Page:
That $250 invested around $45 during the financial crisis—at that precise moment in time—represented $3.77 in profits and $1.75 in dividends. Because the demand for soft drinks, snacks, and breakfast cereals remains consistent in both good and bad economic conditions, Pepsi was one of those companies that was actually growing while its stock price was plummeting.
Each month, you would have been picking up 5.20 shares that represent $19.60 in profit and $9.10 in dividends. This is the realization that makes it easy to be a value investor, transitioning away from someone that sweats net worth. With almost anything else, people enjoy getting discounts—the same shirt that costs $45 instead of the $60 last month would make you more inclined to buy, yet people abandon this logic when it comes to investing. That is why I think tracking profits and dividends is a strong mechanism to adopt the right mindset towards investing—who wouldn’t rather buy $19.60 in profit and $9.10 in dividends each month rather than $12.25 in profits and $5.72 in dividends? It’s a great way to recognize the fact that market downturns are when gets made—it’s better to buy Chevron at $103 rather than $135—but many people fail to adopt this style of thinking.
Someone that kept this up from 2007 through now would have 415 shares of Pepsi. The investment would represent $1,971 in profits and $1,087 in annual dividends. Your quarterly dividend checks would be around $271, and if you choose to reinvest, it is like you have a little helper that lets you make sixteen months of Pepsi investments per year instead of just twelve. It is flirting with that point where investment growth becomes the self-propelling force—in a few years, the mere act of dividend reinvestment would contribute more to the growing Pepsi fund than the regular monthly additions. When you focus on the ownership that you are acquiring, rather than getting caught up in the price of the liquidation of that ownership position, you will be able to avoid being one of those people that sells at a low because you have reconfigured your programming to recognize it as a buying opportunity.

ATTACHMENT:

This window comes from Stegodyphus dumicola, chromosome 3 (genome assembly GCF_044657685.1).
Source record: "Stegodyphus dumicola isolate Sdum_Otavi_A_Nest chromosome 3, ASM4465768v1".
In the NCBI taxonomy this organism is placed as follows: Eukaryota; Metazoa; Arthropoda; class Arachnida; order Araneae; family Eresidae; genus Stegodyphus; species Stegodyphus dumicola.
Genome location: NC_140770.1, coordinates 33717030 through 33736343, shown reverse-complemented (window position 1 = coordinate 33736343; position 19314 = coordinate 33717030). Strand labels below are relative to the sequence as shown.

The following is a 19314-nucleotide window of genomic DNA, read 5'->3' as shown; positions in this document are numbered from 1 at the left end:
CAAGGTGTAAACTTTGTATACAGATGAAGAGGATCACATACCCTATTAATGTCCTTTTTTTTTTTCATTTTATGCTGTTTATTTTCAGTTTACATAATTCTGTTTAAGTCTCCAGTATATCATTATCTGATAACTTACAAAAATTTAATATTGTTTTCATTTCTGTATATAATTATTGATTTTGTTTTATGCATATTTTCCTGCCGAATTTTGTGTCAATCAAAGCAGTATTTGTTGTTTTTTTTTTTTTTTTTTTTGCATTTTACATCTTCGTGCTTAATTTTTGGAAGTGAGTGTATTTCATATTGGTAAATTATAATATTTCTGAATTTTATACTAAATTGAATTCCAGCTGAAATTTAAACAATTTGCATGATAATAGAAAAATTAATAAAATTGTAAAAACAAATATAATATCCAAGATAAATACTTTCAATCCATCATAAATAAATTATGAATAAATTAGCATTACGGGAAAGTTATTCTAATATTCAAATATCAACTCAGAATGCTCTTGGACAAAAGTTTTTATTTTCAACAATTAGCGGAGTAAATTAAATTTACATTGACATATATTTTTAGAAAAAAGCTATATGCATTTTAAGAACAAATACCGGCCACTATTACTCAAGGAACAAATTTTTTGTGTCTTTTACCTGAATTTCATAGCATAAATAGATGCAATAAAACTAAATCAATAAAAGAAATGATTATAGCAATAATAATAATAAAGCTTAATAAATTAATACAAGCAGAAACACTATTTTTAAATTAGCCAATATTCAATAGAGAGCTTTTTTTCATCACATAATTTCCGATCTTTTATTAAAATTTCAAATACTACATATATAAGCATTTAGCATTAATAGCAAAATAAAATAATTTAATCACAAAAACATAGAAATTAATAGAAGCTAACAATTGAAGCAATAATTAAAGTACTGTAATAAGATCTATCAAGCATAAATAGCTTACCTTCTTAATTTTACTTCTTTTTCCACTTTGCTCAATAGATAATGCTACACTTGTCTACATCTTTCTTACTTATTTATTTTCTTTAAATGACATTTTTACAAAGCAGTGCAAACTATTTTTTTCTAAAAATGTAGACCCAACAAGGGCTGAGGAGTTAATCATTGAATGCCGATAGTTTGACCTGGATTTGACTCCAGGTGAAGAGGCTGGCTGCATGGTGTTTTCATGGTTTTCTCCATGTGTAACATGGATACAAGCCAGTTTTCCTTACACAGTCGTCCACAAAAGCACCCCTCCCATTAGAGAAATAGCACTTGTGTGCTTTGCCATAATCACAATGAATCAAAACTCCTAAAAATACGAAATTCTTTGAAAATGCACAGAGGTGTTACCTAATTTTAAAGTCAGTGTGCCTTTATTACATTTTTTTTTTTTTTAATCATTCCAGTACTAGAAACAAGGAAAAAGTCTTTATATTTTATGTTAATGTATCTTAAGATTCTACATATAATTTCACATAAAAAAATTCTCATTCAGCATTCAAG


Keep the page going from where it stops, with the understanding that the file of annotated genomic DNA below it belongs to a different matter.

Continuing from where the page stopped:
This will not work for everyone—this is a subset of people that can’t help themselves, and will tie their emotions to market prices even if they know better. If this is you, the best thing to do is focus on private ownership. If you buy a house for $100,000 that gives you $800 per month in rent, you are not going to be affected by changes in Zillow estimates of the property value. The asset is tangible, and there is no formal daily quotation. Both styles can lead to great lives—someone deathly scared of stocks that spends twenty years buying eight properties that give him $10,000 per month is total rents is perfectly capable of spending each day of his life doing what he damn well pleases—proving that understanding yourself and adopting a style that proves compatible leads to much better long-term results than pretending to be something you’re not and then paying for it at the moment you sell at a low. Avoiding selling low is the most important rule of investing, and anything you can do to fight that tendency will make you a better investor.